By DIANE R. CHODAN
Nowadays, parents are urged to buy computers so their children can succeed in school. When I was young, marketers touted the value of a set of encyclopedias in every home to help children achieve.
My father, the original curmudgeon, took exception to that thought process. First of all, he pointed out that an encyclopedia would have to be read to provide any benefit. Was it really worth the expense to use the set the few times that papers were assigned?
Next he argued that the encyclopedias sold in the grocery stores (such as the Golden Encyclopedia) were not the same quality as the Americana, Britannica or World Book. The better sets were quite expensive, and because we weren't wealthy we had to consider our purchases carefully.
Finally, he said that there was value in looking up a topic using more than one source. There were several types of encyclopedias in the Dunkirk library, so rather than investing in one set, I could go there to do my research.
Dad was right. One of the best papers I ever wrote was inspired by the differences I found in the entries in the three encyclopedias in the Dunkirk Free Library. The paper I wrote about Hinduism was good enough to earn me an A in high school and by slightly rewriting it an A in my college class about religion.
I have been thinking about the parallels between the marketing of computers and encyclopedias. The thoughts have been simmering in my mind since a presentation about computers before a Board of Education by the fourth grade teachers and a conversation with that school's media person who wanted to upgrade the system using Excel funds quite some time ago.
I couldn't see anything obviously wrong with the computers so I asked the media person what it was that the present system couldn't do.
He said, "Well, they're old."
I followed up with, "Yes, but what is it they can't do?"
Instead of an explanation, the answer was a sarcastic "Well, do you want them to go back to writing on slates?"
With great difficulty, I held back the sarcastic reply, "Maybe, if we could go back to a time where basic knowledge, like spelling and grammar, was valued." (Besides kids do use white boards, which really are very much like the slates of the old days.)
I am so old that I lived B.C. (before computers and calculators in the classroom). I practiced something called long division in fifth grade. In high school, I learned to compute the square root of a number manually. I considered myself lucky to own a manual typewriter. I used it to type my term papers in high school and college. Often I had to retype an entire page when I didn't line up my footnotes correctly or left out a line.
Yes, this is all so much easier with calculators and word processing software. I love the capabilities of these modern tools, and don't want to go back. A push of a key and the calculator computes my square root for me. My word processing program goes to the next page automatically, and I can work with my document before printing it. If I make a mistake, I can go back and fix it without retyping the entire page.
Still my original curmudgeon idea that the computer is merely a tool that can be used well or poorly applies here. What exactly are your children doing with that computer you were urged to buy? Typing using incorrect finger placement? Playing violent games? Using Facebook to harass each other? Passing along jokes of questionable taste on email? Using Wikipedia as the ultimate authority? (I have a friend, a library media specialist in Saratoga Springs, who says Wikipedia is often in error.)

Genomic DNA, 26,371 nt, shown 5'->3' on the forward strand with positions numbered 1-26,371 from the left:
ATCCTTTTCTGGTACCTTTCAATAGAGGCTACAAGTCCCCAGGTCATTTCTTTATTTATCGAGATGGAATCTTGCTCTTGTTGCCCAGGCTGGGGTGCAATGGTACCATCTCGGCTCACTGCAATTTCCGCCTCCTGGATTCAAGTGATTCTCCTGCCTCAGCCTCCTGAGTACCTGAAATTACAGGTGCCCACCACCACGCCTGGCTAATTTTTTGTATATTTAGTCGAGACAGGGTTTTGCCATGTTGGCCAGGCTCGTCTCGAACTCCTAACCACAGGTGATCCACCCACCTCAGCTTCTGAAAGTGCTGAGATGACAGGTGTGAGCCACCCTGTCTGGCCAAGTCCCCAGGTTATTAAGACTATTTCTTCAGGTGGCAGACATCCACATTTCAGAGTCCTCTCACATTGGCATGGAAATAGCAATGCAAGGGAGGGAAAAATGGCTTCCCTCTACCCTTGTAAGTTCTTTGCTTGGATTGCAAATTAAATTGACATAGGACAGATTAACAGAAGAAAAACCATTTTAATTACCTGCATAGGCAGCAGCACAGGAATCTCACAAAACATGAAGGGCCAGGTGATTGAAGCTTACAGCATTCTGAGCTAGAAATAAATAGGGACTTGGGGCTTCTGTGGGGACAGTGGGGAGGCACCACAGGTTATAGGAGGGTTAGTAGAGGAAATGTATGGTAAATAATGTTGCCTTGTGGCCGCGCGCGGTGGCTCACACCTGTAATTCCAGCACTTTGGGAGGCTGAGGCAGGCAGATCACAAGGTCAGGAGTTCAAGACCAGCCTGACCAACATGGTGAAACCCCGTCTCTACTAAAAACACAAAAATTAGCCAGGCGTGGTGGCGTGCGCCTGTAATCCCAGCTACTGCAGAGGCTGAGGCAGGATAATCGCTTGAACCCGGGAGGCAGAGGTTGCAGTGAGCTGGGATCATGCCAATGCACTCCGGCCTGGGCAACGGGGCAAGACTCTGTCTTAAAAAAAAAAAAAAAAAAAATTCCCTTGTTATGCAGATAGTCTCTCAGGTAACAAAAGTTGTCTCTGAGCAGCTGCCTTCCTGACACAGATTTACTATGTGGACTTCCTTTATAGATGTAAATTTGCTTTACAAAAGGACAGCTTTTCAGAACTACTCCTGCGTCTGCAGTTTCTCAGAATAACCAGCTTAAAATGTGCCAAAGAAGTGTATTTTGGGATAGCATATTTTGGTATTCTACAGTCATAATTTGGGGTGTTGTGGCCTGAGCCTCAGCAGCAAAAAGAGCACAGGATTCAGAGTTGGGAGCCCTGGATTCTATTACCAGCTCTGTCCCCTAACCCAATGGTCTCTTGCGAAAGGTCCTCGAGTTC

I was appalled when one of the fourth grade teachers said it was wonderful that the computer had the capability to act as electronic flash cards for children. When I looked at the software for my daughter's school in the 1980s, I specifically rejected those programs which were no better than electronic flashcards. Computers are expensive, and I reasoned that flashcards are so much more economical as flashcards, an aid easily constructed by a teacher or purchased for a minimal cost. The one thing I did concede in the 1980s was the novelty of the computer for these. Now I think that the old fashioned type might well be the novelty.
There was an acronym, gigo, (garbage in garbage out). One of the units on English that the teachers presented tried to teach about sentence fragments. One example of a fragment was "Soar above the clouds." This is not a sentence fragment. It is an imperative sentence. The subject of that sentence is you (understood). I immediately thought of writing a children's book in which a mother eagle challenges her eaglets "Soar above the clouds."
A social studies unit the teachers were using for history gave information about the Underground Railroad. However, it left out one of the best sources for our local history, "Sketches in the History of the Underground Railroad" by Eber Petit. Since fourth grade history deals with local history, this was a significant omission.
I think it is important to provide an outstanding education for our children. I do think that computers have a place in that education. I just want parents, teachers, and administrators to think about what is being provided. It is not enough that the schools provide computers. I would urge parents, teachers and administrators to look at what is actually being accomplished instead of being delighted that the school provides the most up-to-date computers or being upset that it doesn't.
Diane Chodan is an OBSERVER staff writer. Comments may be sent to firstname.lastname@example.org